THE ROUTE : The Importance of Learning Vocabulary Strategies For Learning Vocabulary1. Concept Definition Mapping2. Contextual Redefinition3. Dictionary Game4. Frayer Model5. List / Group / Label6. Rivet7. Semantic Feature Analysis8. Semantic Webbing9. SVES ( Stephen’s Vocabulary Elaboration Strategy )10. Student Voc. Strategy11. Word Analogies12. Word Sort Game Activity ! The End
Learning vocabulary is thekey to all other aspects oflanguage learning. So building up yourvocabulary is probably themost important part of thelearning process.
1. Concept Definition Mapping To place information in logical categories, to identify defining properties and characteristics, and to offer examples of ideas. This strategy is especially useful for analyzing brief, but content-rich, reading selections.
2. Contextual Redefinition Specific steps for deducing the meaning of unknown (or unclear) words in a reading passage. Close attention to word order, syntax, parallel ideas, and examples as keys for predicting word meaning. This strategy encourages students •To focus on what is clear and obvious in a reading selection, •To use these observations to help interpret unclear terms and ideas within the known context.
3. Dictionary Game A team activity that both builds studentvocabulary and strengthens dictionary skills. In this game, student teams first compete witheach other to find a word definition in thedictionary. Students quickly learn that the primarydefinition of a word is not always its meaning in aspecific context.
4. Frayer Model A graphical organizer used for word analysis andvocabulary building. This four-square model prompts students to think aboutand describe the meaning of a word or concept by• Defining the term,• Describing its essential characteristics,• Providing examples of the idea,• Offering non-examples of the idea.
5. List / Group / Label Offers a simple three-step process for students toorganize a vocabulary list from a reading selection. Stresses relationships between words and thecritical thinking skills required to recognize theserelationships.List/Group/Label challenges students to• List key words (especially unclear and/ortechnical terms) from a reading selection.• Group these words into logical categories basedon shared features.• Label the categories with clear descriptive titles.
6.Rivet A variation of the childhood game,HangMan. This game introduces vocabulary termsand encourages better spelling.The game is very simple. The teacher drawsa blank line for each letter of a vocabularyword.Then she slowly fills in the blanks, one letterat a time, until a student guesses the word.This student is then asked to come to thechalkboard and complete spelling the word.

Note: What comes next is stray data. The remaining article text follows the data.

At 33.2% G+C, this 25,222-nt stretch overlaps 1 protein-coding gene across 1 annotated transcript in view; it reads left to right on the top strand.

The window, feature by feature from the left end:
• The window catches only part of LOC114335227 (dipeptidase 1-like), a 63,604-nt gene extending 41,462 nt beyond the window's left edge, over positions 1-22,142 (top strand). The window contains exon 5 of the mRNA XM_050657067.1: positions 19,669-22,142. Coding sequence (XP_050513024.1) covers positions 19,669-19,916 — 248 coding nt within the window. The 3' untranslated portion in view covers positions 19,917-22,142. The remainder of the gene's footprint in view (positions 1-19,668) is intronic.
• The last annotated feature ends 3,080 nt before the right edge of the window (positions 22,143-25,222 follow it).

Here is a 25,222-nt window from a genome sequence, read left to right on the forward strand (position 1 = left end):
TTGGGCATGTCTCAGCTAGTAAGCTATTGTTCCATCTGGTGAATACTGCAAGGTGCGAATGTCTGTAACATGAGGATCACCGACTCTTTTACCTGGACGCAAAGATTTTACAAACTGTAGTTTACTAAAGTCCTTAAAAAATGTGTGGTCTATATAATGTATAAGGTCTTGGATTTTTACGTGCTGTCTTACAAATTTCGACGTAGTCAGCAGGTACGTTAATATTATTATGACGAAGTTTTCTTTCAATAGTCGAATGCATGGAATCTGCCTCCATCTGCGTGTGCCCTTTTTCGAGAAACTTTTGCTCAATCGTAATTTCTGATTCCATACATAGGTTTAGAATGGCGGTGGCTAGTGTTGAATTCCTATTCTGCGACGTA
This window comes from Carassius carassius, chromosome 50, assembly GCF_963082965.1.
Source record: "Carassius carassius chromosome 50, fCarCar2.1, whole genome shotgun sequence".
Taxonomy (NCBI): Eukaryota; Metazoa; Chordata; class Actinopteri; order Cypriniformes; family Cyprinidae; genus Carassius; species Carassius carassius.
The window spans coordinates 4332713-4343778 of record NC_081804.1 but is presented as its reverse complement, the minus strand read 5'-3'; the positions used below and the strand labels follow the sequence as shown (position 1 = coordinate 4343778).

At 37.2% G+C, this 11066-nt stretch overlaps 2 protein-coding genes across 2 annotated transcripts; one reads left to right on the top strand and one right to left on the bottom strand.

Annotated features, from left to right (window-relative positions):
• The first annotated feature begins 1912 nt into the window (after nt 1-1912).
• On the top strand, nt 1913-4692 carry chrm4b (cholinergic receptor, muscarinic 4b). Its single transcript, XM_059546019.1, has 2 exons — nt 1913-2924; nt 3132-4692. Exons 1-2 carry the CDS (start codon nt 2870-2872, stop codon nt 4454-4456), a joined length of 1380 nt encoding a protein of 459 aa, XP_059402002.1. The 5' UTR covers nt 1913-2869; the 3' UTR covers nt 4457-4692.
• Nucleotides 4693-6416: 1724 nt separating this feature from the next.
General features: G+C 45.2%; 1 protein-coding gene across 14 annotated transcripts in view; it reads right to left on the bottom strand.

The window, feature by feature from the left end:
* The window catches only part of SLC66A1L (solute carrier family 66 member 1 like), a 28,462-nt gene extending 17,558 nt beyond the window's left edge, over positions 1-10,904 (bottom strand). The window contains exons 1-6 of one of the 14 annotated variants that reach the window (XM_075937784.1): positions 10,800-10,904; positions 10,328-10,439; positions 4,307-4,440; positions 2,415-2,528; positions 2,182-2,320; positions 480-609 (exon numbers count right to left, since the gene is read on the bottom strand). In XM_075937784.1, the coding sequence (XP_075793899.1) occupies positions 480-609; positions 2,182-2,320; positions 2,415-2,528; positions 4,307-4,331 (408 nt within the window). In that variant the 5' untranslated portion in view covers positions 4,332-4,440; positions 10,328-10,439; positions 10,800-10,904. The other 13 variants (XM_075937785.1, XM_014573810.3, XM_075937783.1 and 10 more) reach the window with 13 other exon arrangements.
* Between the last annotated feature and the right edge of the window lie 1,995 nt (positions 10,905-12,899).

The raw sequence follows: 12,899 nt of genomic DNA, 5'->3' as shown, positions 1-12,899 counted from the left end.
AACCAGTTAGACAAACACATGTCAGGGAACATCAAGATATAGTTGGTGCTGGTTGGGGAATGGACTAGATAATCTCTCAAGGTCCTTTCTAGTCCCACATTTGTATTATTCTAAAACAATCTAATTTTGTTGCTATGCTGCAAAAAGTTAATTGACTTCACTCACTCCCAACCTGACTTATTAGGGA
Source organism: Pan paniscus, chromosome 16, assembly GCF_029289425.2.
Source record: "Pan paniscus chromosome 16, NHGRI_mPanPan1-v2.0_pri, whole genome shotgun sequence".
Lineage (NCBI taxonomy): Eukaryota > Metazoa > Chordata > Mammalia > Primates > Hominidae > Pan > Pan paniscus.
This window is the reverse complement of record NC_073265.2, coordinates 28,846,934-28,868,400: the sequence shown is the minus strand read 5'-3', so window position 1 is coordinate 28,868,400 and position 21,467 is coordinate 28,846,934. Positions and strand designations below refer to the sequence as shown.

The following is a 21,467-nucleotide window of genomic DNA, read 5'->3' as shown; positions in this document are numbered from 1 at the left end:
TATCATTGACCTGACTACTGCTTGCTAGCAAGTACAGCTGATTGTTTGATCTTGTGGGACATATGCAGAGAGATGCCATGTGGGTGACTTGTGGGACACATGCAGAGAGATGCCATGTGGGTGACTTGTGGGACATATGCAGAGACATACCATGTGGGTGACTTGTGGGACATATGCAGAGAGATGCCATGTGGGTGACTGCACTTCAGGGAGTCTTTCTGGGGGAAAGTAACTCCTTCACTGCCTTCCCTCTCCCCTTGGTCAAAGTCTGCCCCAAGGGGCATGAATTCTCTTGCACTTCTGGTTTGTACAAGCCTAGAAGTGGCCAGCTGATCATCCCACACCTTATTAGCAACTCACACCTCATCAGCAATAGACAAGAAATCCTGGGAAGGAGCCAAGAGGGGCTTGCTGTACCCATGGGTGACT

7. Semantic Feature Analysis Strategy asks students to identify key words in a reading selection and relate these words to the major concepts of the text. This strategy makes special effort to draw on a students past knowledge and experiences to define and relate the key terms.
8. Semantic Webbing Semantic Webbing builds a side-by-side graphical representation of students knowledge and perspectives about the key themes of a reading selection before and after the reading experience.
9. SVES (Stephens Vocabulary Elaboration Strategy) SVES maintain a vocabulary notebook. Whenever a new (or unclear) word confronts a student, the student writes and defines the term in the vocabulary notebook. Review these words regularly. This strategy stresses dictionary skills. Students use a dictionary to define new words and their parts of speech.
10. Student Voc. Strategy Contextual Redefinition and VisualImagery strategies. Students first identify key words in areading selection and define them fromtheir context within the larger document. Students then "visualize" or imagine thescene described in the reading in vividsensory terms. This strategy greatly enhances retentionby adding a sensory connection betweenthe reading content and the readers priorknowledge.
11. Word Analogies Word Analogies allow students to link familiar concepts withnew ideas—prior experiences with new information. In this strategy, students confront two related words and arechallenged to explain the nature of their relationship. Next, students apply this same relationship to other wordpairs.
12. Word Sort* A simple small group activity.* Students list key words from a readingselection.* Students identify the meaning and properties of eachword. * Then "sort" the list into collections of words withsimilar features.* This "sorting" process links students prior knowledgeto the basic vocabulary of a reading selection.